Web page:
The Navy, gradually but successfully, adapted to the needs of the age, building steam-powered, ironclad, screw-driven vessels that kept British maritime supremacy unchallenged until the twentieth century. The evidence of this might was put on show, on 26 June 1897, at the Diamond Jubilee Review at Spithead. Though other nations sent ships to participate in this tribute to the Queen, the Royal Navy effortlessly outshone its guests. Anchored in lines that were seven miles long (the total length of the fleet was thirty miles) were one hundred and seventy ships, including fifty-three ironclads (the French navy had only thirty-two). It was the Admiralty’s boast that not one ship had had to be withdrawn from a foreign station to take part in the spectacle. It was by far the largest navy in history and the British public, gazing on the rows of masts and funnels from Southsea Common or Gosport, could surely not imagine that this power would ever fade. As a children’s alphabet book of the time put it:

N is the Navy we keep at Spithead. It’s a sight that makes foreigners wish they were dead.


For home defence, Britain traditionally relied on the goodwill of part-time volunteers. In the wars against France from the 1790s to 1815, counties had raised units of militia (infantry) and yeomanry (cavalry), but the militia was disbanded in 1814, before the war had ended. In the year 1859, when there was a sudden fear of invasion by the French, there was a surge of recruiting for part-time rifle units, and the Volunteer officer, usually gorgeously attired but militarily inept, became a stock character in music hall and in the pages of satirical papers. Many present-day Territorial Army regiments were first raised as a direct result of this fear. The Artists’ Rifles is today an SAS unit, but its origins were very different. Founded in 1859 by painters and sculptors, its commanding officer throughout the late nineteenth century was Lord Leighton, one of the country’s most eminent artists, and President of the Royal Academy.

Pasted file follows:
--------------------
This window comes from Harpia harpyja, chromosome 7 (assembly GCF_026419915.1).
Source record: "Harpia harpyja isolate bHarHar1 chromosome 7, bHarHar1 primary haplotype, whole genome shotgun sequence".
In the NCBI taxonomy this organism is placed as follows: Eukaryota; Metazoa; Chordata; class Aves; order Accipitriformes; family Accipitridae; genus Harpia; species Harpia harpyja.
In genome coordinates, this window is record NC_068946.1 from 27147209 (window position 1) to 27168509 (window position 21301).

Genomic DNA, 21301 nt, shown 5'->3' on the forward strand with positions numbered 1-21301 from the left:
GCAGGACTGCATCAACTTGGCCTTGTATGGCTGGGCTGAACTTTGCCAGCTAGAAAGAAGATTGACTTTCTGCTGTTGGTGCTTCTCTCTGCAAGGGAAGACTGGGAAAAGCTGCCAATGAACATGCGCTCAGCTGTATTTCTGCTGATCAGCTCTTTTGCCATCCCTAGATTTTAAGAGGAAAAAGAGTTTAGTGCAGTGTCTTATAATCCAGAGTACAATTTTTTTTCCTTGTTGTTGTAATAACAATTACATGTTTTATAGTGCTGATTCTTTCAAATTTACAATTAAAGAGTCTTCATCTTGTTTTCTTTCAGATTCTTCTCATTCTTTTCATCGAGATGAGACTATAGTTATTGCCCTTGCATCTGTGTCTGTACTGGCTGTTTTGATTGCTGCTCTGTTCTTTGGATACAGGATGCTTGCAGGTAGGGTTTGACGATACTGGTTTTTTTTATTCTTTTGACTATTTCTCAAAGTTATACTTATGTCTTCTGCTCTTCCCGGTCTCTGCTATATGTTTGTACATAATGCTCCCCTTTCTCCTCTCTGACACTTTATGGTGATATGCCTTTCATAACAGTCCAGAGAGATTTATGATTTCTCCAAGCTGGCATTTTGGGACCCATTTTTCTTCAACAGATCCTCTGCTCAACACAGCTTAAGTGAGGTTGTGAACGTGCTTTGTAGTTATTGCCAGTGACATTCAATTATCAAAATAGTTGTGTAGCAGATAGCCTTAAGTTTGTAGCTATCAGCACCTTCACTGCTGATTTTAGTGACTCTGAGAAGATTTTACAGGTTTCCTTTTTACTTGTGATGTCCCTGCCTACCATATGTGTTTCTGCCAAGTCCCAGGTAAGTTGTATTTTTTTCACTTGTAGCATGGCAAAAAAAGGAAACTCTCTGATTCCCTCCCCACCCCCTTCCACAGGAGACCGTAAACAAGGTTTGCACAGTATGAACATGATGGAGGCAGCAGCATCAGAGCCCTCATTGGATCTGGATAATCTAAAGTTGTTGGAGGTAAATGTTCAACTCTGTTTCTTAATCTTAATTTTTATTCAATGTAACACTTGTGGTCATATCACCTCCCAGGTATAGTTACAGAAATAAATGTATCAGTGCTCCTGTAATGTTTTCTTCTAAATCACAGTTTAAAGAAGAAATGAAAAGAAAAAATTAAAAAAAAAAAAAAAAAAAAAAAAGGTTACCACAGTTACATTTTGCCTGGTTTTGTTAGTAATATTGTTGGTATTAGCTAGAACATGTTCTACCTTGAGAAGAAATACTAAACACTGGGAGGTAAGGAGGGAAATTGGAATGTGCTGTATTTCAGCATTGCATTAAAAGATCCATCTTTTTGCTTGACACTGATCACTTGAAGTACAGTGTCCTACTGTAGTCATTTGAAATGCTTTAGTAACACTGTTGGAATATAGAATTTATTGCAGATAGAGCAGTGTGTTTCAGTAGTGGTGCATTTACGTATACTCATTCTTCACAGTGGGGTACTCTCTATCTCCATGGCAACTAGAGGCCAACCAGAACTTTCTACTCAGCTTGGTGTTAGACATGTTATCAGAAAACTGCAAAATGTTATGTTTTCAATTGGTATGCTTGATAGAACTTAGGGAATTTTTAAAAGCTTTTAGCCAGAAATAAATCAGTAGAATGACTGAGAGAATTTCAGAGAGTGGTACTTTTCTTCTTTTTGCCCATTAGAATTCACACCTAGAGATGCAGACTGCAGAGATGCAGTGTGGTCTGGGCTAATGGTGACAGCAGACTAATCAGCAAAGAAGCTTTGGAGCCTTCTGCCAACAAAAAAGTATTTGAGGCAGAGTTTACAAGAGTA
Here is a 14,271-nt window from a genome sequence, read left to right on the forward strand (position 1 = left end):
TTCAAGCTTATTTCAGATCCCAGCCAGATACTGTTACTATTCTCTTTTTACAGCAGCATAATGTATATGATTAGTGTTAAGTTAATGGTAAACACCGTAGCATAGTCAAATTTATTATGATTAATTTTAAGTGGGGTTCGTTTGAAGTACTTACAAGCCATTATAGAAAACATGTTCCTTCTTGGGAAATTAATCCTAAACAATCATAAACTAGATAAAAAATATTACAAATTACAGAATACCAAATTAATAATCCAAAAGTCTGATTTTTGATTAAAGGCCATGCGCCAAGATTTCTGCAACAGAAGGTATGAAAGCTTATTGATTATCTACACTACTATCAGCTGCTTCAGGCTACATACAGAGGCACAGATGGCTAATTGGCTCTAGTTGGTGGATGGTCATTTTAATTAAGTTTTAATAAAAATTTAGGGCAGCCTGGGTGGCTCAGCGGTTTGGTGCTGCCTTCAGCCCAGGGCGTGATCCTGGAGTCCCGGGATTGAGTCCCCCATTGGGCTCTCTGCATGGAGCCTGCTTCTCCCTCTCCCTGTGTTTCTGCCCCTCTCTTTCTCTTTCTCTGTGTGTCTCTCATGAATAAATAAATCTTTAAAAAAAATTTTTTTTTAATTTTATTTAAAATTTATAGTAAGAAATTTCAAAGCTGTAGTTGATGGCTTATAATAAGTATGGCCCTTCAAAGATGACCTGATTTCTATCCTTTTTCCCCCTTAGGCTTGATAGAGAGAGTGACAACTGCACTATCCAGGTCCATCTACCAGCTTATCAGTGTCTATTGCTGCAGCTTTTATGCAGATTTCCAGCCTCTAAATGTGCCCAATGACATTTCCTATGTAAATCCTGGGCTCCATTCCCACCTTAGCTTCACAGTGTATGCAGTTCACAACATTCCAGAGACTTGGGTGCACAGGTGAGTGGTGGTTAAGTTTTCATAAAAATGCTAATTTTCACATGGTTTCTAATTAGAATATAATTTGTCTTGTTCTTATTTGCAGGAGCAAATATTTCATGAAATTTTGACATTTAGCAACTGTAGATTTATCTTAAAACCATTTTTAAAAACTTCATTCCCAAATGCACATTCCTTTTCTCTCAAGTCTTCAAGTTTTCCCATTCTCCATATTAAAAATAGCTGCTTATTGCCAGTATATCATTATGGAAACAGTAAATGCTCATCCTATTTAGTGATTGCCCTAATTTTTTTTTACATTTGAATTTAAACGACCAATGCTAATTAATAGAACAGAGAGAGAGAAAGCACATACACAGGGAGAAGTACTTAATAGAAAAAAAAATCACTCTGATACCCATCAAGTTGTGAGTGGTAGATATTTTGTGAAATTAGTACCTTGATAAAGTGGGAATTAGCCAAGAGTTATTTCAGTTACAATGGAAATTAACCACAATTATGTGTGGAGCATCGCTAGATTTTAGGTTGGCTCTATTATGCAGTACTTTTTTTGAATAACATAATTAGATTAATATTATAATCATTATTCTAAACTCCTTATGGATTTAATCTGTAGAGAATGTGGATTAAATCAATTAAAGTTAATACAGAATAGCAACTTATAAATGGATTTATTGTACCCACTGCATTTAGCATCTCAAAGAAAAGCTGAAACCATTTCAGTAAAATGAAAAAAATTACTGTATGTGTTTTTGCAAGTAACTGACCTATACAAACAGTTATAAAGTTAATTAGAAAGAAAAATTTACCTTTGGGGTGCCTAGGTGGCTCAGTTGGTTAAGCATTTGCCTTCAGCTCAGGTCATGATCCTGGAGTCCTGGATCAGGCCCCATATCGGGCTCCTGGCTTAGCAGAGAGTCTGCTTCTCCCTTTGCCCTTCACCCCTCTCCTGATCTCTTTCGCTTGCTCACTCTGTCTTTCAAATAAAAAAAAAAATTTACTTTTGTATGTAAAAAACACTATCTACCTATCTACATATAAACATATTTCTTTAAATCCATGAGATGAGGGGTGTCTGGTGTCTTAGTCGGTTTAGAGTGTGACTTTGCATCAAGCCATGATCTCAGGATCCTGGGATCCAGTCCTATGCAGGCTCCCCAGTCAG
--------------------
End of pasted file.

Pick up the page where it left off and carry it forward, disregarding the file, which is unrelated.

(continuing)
Such amateur bodies were expected only to defend the homeland in time of emergency and were not allowed to serve overseas. This situation changed only with the outbreak of the Boer War in 1899. Short of manpower, the War Office accepted contributions of troops from Canada, Australia, New Zealand and other parts of Greater Britain (even West Indian soldiers were used for guarding Boer prisoners), and also used short-term volunteers from the United Kingdom. This was the first time that civilians had been able to enlist for military service for the duration of a campaign, setting a precedent that would be followed on a vastly greater scale in the two World Wars.